Why Good Leaders Fail
Good leaders fail. You can even be great and still fail as a leader. Failure is a common experience in life and one of those ugly realities we all must face. The encouraging thing about failure is it often allows us to learn and move forward. We see many if not all leaders in scripture experience failure in their life. Leaders of the Bible like Abraham, Moses, David, Solomon, Paul, and Peter failed at some point and often in significant ways. However, their failure did not define them as God’s creation.
The grace and love of Christ can reopen the door to opportunity in leadership. As we look at this week’s article, we can see a simple mistake that many leaders often slip into, the focus being only on results or Content and not focusing on both Content and the Process.
Process and Content
Last week I spoke with a good friend who said, “If your parent gave you everything, but they never had time for you, then the things would not mean anything because there was no relationship attached to the things.” WOW!!! What a powerful statement.
Do you see how the parent was focused on the things (Content – What he wanted as results intellectually from his mind?)? I can hear the parent say, “I give my kids everything they could ever want.” Can you also see that the effectiveness of the parent’s gift was dependent on the depth of the relationship he had with his child? (This represents the Process part of the story, which speaks to the power of emotionally connecting with people to form strong relationships.)
As can be seen above, to be good parents, leaders, employees, spouses, etc., we actually need both Process AND Content. We need both the How AND the What. It is not one OR the other. Deep thought, isn’t it?
I have previously shared that there are two aspects to Process:
- How we do things.
- How we say things.
Let’s focus on how we do things — how we interact with people to set and pursue our goals.
We know that our actions matter as believers just as 1 John 3:18,
Little children, let us not love in word or talk but in deed and in truth.
I enjoy learning about other leaders and observing what makes them successful. I’ve learned a lot from one chief executive, whose perhaps greatest skill is the way he interacts with others. He achieved an incredible increase in corporate performance by simply changing the authoritative corporate culture to one best characterized as Process-oriented teamwork.
For thirty years his organization had been run by the creative founder (a real genius) who made all the decisions himself and then dictated operating instructions to his three submissive, but frustrated, lieutenants.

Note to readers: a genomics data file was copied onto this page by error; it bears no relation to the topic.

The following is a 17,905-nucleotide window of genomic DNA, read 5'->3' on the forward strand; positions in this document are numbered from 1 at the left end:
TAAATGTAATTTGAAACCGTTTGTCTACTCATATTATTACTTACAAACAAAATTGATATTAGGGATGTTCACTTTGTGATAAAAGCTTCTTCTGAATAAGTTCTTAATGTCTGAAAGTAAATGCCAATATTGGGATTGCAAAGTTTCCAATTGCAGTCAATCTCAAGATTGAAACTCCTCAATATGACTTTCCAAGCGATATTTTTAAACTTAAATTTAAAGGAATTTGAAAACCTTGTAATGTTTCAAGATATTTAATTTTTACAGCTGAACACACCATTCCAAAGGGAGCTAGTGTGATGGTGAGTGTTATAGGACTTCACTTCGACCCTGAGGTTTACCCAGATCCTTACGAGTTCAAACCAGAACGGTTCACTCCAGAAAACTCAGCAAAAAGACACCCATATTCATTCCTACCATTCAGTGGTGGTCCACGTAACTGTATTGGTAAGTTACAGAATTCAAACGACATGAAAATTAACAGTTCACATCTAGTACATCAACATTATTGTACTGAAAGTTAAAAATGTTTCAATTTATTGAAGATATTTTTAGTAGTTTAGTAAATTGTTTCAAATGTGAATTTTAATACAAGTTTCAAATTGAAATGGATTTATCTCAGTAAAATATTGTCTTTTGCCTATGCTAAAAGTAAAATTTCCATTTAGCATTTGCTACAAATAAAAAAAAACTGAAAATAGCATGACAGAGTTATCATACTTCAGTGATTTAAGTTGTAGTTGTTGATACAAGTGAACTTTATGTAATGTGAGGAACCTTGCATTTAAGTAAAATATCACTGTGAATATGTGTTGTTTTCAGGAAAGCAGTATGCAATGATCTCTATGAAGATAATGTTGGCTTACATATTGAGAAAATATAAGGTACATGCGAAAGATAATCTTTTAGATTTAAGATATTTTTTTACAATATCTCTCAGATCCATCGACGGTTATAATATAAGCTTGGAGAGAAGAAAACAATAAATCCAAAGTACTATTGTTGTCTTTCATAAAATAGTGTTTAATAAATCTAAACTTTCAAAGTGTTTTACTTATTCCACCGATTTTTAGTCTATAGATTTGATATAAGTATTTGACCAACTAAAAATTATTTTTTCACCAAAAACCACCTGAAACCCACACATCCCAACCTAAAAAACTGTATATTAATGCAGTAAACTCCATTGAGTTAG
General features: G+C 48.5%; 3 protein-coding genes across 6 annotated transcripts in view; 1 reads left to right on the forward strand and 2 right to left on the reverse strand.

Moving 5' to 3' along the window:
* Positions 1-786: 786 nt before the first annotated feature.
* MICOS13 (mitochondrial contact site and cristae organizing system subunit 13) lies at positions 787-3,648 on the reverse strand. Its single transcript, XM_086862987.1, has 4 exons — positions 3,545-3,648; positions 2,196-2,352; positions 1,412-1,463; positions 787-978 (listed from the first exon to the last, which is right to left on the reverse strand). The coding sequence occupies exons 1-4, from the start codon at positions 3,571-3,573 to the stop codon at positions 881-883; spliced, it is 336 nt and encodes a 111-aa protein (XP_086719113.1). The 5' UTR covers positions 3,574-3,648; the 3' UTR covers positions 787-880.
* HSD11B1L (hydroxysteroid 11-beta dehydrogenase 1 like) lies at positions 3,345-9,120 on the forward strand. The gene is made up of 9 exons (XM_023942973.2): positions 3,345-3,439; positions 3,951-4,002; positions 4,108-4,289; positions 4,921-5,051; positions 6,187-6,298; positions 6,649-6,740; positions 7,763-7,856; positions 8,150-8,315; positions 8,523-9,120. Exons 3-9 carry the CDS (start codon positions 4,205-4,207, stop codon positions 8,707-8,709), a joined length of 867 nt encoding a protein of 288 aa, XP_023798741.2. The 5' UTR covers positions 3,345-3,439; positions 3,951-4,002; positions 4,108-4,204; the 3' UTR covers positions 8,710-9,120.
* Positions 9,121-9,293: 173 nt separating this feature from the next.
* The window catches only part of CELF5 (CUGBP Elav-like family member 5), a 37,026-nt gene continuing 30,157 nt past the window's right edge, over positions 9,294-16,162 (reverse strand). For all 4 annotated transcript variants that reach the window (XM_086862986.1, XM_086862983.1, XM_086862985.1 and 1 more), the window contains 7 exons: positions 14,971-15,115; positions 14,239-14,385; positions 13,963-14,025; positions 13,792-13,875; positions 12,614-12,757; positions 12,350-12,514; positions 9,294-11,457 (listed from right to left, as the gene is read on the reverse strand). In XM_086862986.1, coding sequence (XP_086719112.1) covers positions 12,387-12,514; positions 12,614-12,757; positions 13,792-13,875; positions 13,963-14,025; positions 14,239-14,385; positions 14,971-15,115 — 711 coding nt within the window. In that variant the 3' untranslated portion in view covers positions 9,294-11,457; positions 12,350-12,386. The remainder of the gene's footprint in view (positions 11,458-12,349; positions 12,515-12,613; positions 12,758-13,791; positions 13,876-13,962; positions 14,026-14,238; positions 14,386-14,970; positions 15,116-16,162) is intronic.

After the founder moved on, this chief executive took over. He began leading his team by seeking input from the key people on his team before making major policy and strategy decisions. With this new approach, the company that had grown five to ten percent a year for 30 years exploded with record-setting growth. During the next 4 years, he led the company to volume increases of more than 400 percent and profits that rose over 1,800 percent.
Why Good Leaders Don’t Have to Fail
It’s awfully easy in the short run to make quick decisions on our own and to be curt and directive in giving instructions. However, it takes incredibly little additional time and effort to allow others:
- To contribute their thoughts on pending decisions
- To encourage involvement
- To ask for commitments instead of demanding them
- To be constructive and supportive when seeking improvement
- To be able to disagree without being disagreeable
- To capitalize on the creative ideas and support of all those who can contribute to making good things happen.
Question: What does it take to improve the way one interacts with others?
Answer: An understanding of people’s desires and needs, coupled with a small investment of time and effort. Helps tap the power of Process and will yield wonderful long-term returns. The increases in morale and teamwork will lead to improved performance and results.
Pause and Reflect: Why Good Leaders Fail
- How can you put this principle to work in your own organization?
Related, Articles, Videos, and Podcast Episodes
- Why Mastering Relationships Matters
- The Legacy of Kindness with Pamela Ballard
- Build Your Team Through Trust
- Communicating the Gospel in a Digital Age with Peter Kerridge
- Fostering a Biblical Worldview through Homeschooling with Robert Bortins